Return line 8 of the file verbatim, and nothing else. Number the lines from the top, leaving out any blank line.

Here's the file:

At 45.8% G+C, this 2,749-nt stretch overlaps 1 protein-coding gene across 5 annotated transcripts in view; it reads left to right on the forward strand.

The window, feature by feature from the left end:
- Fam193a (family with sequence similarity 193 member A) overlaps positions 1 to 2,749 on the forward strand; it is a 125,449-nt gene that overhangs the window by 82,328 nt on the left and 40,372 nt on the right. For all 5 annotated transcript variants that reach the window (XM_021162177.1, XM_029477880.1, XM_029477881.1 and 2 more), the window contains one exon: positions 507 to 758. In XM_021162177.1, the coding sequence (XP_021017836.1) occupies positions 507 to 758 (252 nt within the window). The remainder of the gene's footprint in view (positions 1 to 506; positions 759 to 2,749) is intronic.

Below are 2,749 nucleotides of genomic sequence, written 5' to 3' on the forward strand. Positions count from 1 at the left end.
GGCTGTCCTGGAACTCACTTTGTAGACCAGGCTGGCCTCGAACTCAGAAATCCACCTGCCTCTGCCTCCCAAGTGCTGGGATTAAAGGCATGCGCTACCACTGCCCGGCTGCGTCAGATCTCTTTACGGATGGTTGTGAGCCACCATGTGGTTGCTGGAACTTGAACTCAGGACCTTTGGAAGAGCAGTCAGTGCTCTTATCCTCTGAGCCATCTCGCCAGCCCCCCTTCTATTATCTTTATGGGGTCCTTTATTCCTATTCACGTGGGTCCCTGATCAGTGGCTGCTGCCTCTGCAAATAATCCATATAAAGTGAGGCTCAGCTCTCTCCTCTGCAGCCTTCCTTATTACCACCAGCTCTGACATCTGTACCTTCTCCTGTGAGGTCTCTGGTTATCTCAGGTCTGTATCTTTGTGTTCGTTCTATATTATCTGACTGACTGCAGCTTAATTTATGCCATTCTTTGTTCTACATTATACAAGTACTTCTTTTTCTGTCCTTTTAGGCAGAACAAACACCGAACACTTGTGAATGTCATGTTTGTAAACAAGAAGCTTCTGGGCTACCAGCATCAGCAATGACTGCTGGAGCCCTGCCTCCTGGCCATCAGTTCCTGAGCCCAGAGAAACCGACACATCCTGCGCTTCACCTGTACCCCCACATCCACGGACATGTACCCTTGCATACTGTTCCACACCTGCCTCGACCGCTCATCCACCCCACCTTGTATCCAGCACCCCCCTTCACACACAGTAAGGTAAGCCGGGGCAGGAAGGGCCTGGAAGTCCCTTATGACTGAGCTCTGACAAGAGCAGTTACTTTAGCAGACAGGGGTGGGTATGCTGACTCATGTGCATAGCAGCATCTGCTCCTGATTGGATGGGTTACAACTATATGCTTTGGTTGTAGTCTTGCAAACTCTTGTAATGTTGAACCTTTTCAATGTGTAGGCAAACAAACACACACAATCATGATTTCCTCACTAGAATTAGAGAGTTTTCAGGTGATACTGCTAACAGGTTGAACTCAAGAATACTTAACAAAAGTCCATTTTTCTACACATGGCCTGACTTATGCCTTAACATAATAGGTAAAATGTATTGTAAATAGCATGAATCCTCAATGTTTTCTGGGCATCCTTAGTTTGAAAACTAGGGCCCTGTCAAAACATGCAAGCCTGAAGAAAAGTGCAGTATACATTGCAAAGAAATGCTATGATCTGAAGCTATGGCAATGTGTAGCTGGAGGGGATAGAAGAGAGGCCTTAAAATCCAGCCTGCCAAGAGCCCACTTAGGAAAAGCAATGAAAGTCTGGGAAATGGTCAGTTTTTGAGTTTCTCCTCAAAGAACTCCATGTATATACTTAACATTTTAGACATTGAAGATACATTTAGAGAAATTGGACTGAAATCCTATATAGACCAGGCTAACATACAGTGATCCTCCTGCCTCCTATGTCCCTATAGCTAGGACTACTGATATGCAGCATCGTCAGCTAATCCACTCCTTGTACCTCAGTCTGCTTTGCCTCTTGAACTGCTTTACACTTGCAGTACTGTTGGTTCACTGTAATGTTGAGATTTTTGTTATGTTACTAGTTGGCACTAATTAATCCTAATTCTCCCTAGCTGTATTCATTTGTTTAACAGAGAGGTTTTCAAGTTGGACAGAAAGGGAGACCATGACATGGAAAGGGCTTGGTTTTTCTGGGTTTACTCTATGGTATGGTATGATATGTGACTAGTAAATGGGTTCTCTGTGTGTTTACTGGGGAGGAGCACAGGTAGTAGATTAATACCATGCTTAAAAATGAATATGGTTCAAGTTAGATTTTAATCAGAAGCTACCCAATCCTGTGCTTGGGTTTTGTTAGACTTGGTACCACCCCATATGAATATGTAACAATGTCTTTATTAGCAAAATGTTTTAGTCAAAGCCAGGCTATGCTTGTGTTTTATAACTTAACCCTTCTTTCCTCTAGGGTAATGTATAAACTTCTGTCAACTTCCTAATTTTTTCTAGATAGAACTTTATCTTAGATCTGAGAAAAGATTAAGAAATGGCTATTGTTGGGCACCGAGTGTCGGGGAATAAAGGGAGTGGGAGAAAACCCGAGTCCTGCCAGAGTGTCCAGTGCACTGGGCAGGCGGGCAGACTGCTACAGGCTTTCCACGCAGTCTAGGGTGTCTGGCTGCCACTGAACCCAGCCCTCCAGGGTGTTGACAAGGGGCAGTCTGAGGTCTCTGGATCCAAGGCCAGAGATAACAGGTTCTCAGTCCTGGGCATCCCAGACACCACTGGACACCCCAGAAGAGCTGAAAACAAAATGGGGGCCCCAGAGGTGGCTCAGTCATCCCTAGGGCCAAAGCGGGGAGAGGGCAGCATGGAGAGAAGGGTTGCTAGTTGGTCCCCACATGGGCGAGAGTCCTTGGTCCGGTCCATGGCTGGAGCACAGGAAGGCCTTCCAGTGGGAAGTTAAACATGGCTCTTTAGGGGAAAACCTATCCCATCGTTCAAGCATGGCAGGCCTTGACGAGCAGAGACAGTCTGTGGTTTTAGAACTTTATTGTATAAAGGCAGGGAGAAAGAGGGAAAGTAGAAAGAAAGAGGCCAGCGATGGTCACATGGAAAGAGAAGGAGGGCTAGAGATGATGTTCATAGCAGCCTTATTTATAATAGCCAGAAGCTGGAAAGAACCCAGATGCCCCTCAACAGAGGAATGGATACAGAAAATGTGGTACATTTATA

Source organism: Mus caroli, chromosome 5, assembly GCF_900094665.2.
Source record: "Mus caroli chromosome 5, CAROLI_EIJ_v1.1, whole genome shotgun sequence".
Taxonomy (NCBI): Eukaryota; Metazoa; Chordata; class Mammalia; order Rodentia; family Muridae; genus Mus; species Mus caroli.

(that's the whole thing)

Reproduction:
Taxonomy (NCBI): Eukaryota; Metazoa; Chordata; class Mammalia; order Rodentia; family Muridae; genus Mus; species Mus caroli.